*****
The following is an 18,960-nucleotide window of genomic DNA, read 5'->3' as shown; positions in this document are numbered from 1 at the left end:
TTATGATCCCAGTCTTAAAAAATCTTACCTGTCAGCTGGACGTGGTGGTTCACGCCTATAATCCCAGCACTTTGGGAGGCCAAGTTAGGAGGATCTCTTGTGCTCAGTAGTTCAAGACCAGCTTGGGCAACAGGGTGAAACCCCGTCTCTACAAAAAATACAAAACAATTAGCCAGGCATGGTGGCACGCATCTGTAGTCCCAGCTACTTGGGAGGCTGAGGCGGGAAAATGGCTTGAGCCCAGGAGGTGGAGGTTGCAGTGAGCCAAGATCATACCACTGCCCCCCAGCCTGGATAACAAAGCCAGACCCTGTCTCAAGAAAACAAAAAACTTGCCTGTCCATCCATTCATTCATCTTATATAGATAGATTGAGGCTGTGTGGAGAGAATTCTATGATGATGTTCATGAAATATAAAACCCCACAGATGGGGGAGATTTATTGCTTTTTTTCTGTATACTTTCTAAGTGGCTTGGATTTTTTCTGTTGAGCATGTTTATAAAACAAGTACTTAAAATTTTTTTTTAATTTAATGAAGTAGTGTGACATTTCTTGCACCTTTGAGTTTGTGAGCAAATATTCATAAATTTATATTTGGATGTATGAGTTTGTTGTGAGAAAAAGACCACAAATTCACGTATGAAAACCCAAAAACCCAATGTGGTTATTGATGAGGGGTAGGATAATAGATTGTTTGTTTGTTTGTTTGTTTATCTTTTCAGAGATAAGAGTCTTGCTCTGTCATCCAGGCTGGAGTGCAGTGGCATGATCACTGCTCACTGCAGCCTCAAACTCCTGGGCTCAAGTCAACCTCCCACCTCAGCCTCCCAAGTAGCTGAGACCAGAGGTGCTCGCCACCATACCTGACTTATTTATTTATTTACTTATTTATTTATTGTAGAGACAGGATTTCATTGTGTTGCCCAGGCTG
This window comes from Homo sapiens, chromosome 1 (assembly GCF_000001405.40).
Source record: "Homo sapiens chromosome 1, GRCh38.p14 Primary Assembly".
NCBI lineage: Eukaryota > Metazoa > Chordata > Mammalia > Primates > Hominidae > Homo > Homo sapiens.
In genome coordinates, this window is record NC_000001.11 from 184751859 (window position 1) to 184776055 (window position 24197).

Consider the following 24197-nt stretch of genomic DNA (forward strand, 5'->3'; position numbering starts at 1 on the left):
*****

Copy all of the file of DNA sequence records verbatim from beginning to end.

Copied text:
The following is an 18,960-nucleotide window of genomic DNA, read 5'->3' as shown; positions in this document are numbered from 1 at the left end:
TTATGATCCCAGTCTTAAAAAATCTTACCTGTCAGCTGGACGTGGTGGTTCACGCCTATAATCCCAGCACTTTGGGAGGCCAAGTTAGGAGGATCTCTTGTGCTCAGTAGTTCAAGACCAGCTTGGGCAACAGGGTGAAACCCCGTCTCTACAAAAAATACAAAACAATTAGCCAGGCATGGTGGCACGCATCTGTAGTCCCAGCTACTTGGGAGGCTGAGGCGGGAAAATGGCTTGAGCCCAGGAGGTGGAGGTTGCAGTGAGCCAAGATCATACCACTGCCCCCCAGCCTGGATAACAAAGCCAGACCCTGTCTCAAGAAAACAAAAAACTTGCCTGTCCATCCATTCATTCATCTTATATAGATAGATTGAGGCTGTGTGGAGAGAATTCTATGATGATGTTCATGAAATATAAAACCCCACAGATGGGGGAGATTTATTGCTTTTTTTCTGTATACTTTCTAAGTGGCTTGGATTTTTTCTGTTGAGCATGTTTATAAAACAAGTACTTAAAATTTTTTTTTAATTTAATGAAGTAGTGTGACATTTCTTGCACCTTTGAGTTTGTGAGCAAATATTCATAAATTTATATTTGGATGTATGAGTTTGTTGTGAGAAAAAGACCACAAATTCACGTATGAAAACCCAAAAACCCAATGTGGTTATTGATGAGGGGTAGGATAATAGATTGTTTGTTTGTTTGTTTGTTTATCTTTTCAGAGATAAGAGTCTTGCTCTGTCATCCAGGCTGGAGTGCAGTGGCATGATCACTGCTCACTGCAGCCTCAAACTCCTGGGCTCAAGTCAACCTCCCACCTCAGCCTCCCAAGTAGCTGAGACCAGAGGTGCTCGCCACCATACCTGACTTATTTATTTATTTACTTATTTATTTATTGTAGAGACAGGATTTCATTGTGTTGCCCAGGCTG
This window comes from Homo sapiens, chromosome 1 (assembly GCF_000001405.40).
Source record: "Homo sapiens chromosome 1, GRCh38.p14 Primary Assembly".
NCBI lineage: Eukaryota > Metazoa > Chordata > Mammalia > Primates > Hominidae > Homo > Homo sapiens.
In genome coordinates, this window is record NC_000001.11 from 184751859 (window position 1) to 184776055 (window position 24197).

Consider the following 24197-nt stretch of genomic DNA (forward strand, 5'->3'; position numbering starts at 1 on the left):